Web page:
Did this route last week. The biggest bivy cave, or as the rangers call it ,"the hotel", is a few hundred yards due south of the small pond on the shelf. Thoughtful people have even built some additional stone walls around it to try and keep out some of the wind. After a relatively comfortable night, and an evening of watching shooting stars and satellites go by, we made our way up to the base of the climb which was not that hard to find. After the third class gully managed to get off route too far to the west and ended up one some pretty run-out but moderate rock, but still a little disconcerting. My partner led a tricky long 200 ft traversing pitch to get us back on line (we think) and then i finished it off with a variation (another party was on the main line) that probably was about 5.7 or maybe one move of 5.8 which landed us promptly on the final scramble section. Easy scramble to the summit. There is what looks like an easy direct class 3 gully down to the lake on the west, but don't be fooled. It will cliff you out. Instead find cairns that lead you south west along the ridge. Thus it is farther back to your bivy then you might think. Just something to factor into your time. A fun, but long day. In terms of route-finding, basically if you are comfortable with leading 5.6 and dont' mind some run out you will eventually find you way up by following your nose. All part of the alpine experience!
By Tim Judkins From: Salt Lake City, UT Aug 21, 2005 rating: 5.64c14VS 4b
Climbed on 8/20/5. Dr Dan has a great photo below, but it's a bit misleading. His P1 starts as for the classic route, but takes a crack right of the slab. P2-P4 in his picture are the classic route (not harder than 5.5). Our "classic" route is based on Rossiter's guidebook. There seemed to be a lot of variations in the 5.6 range.
I'd give it 3 stars for the setting, length, and rock quality. The moves aren't as aesthetic as you can find 40' off the ground in Eldo, but this route gives you 100's of feet of quality climbing/scrambling on the way to the best summit around (I haven't been on the Petit yet).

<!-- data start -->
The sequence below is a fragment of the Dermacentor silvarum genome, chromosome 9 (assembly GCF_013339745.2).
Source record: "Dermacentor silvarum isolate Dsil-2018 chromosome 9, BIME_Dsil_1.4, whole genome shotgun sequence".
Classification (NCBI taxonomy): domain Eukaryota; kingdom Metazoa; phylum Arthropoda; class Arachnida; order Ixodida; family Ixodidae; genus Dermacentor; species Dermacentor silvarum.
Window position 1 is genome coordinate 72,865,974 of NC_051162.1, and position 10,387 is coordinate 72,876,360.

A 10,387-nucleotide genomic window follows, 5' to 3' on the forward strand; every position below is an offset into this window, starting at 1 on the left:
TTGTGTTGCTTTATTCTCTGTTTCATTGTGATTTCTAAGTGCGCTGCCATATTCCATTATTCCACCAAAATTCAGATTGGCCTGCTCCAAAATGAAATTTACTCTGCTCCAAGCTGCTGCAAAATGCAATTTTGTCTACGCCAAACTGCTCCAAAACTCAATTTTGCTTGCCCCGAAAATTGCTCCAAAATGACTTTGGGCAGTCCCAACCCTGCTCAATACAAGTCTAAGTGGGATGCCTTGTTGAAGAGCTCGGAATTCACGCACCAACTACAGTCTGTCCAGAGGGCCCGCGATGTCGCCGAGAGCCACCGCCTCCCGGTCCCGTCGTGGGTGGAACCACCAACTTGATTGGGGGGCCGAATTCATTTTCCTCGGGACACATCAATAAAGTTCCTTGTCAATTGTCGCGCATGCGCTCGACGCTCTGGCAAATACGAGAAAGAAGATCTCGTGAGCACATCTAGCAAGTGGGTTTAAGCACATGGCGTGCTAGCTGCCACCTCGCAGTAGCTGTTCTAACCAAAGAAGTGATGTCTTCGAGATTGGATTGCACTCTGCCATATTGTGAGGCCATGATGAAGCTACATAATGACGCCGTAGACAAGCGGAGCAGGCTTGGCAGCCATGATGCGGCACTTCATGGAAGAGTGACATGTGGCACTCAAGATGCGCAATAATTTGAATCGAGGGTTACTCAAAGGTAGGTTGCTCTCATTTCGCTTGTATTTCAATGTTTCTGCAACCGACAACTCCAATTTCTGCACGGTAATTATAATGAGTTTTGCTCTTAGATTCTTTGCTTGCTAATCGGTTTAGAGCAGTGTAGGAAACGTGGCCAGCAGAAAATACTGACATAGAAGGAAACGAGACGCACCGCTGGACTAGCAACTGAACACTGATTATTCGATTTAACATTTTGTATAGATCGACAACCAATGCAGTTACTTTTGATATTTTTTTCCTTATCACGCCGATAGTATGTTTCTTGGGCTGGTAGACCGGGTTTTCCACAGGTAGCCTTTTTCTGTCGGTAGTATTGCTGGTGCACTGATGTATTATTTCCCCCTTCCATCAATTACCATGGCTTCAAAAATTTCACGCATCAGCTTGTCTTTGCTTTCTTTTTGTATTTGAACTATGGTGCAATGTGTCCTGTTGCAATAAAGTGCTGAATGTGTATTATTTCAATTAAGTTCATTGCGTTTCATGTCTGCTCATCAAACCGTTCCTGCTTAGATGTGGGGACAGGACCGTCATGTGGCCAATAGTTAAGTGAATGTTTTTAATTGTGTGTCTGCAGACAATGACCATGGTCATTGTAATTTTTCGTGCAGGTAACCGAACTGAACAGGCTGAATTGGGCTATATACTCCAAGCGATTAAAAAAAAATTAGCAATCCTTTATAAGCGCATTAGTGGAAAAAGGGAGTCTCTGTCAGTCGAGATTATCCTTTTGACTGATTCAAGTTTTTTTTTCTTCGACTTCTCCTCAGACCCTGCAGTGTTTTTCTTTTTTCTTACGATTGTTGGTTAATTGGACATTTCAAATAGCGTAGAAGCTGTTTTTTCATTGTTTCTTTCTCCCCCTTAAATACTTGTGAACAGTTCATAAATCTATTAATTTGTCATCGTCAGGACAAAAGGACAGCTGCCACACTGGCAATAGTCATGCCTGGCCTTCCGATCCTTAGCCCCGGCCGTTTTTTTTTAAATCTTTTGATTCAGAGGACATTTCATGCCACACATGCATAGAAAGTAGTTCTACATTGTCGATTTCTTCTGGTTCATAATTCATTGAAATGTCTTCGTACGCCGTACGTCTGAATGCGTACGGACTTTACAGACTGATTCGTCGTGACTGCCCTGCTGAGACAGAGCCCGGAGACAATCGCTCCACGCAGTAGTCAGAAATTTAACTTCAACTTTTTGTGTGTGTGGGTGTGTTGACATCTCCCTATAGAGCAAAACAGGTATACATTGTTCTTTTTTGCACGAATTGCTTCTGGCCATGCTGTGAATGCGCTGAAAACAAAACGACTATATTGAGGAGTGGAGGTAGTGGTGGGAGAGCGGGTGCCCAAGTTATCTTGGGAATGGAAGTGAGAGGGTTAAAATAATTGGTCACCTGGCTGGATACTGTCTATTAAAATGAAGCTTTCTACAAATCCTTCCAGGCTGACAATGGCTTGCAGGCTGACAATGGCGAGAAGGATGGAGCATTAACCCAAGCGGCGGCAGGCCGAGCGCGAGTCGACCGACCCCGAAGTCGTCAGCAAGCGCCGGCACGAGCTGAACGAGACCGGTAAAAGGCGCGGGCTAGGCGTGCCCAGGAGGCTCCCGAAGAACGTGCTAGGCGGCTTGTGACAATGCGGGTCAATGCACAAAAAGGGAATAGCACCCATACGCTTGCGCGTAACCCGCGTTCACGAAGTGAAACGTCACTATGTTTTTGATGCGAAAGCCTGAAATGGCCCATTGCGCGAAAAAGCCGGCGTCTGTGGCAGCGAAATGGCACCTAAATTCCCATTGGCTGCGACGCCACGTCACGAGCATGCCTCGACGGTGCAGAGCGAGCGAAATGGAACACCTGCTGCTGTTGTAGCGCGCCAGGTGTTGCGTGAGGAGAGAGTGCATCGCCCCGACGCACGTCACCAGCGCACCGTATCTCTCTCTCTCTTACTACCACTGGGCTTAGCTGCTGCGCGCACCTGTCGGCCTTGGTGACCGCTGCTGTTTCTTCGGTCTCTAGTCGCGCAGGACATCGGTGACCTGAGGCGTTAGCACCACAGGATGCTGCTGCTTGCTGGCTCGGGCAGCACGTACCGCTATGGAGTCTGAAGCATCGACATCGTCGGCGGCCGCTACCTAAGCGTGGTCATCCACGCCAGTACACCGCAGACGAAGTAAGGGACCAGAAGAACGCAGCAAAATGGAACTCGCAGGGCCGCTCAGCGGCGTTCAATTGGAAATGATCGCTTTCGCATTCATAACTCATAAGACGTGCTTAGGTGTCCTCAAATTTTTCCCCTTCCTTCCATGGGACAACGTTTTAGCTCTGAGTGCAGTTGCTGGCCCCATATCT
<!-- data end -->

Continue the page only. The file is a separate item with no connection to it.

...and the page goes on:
Our semi-athletic team made it car-to-car in about 10 hours, with about 2.5 hours for the approach. It was nice not carrying bivy gear. Try to get done early, because it doesn't look easy to retreat from.
Speaking of retreating, we found a rope (fixed/mangy) along with some nuts and biners that someone used to bail off the route. Check the lost and found page if they belong to you.
Tim, reflecting his true generous nature, only posts our find of the rope and gear, but neglects to mention the troubing loss of his convertible pant's left zip-off leg somewhere along the descent. Fellow readers, I implore you to return this lonely piece of nylon to him, should you chance upon it. The poor guy was inconsolable once he realized he lost it.
Our semi-athletic team was slowed considerably by 3 factors. 1) Tim's athletic and I'm not. 2) On the hike out, Tim threatened to set fire to the new hiking mascot I had strapped to the outside of my pack. This forced me to stop and hide the mascot in the depths of my pack. We lost at least 30 seconds due to this. His aggression was most likely due to the loss of his pant leg (inconsolable...).3) Also on the hike out, we paused to answer questions from day-trippers like "How will we know we're at Black Lake if there's no sign for it?" We promised to bring this obvious oversight to the attention of the Park Service. Another loss of a minute or two.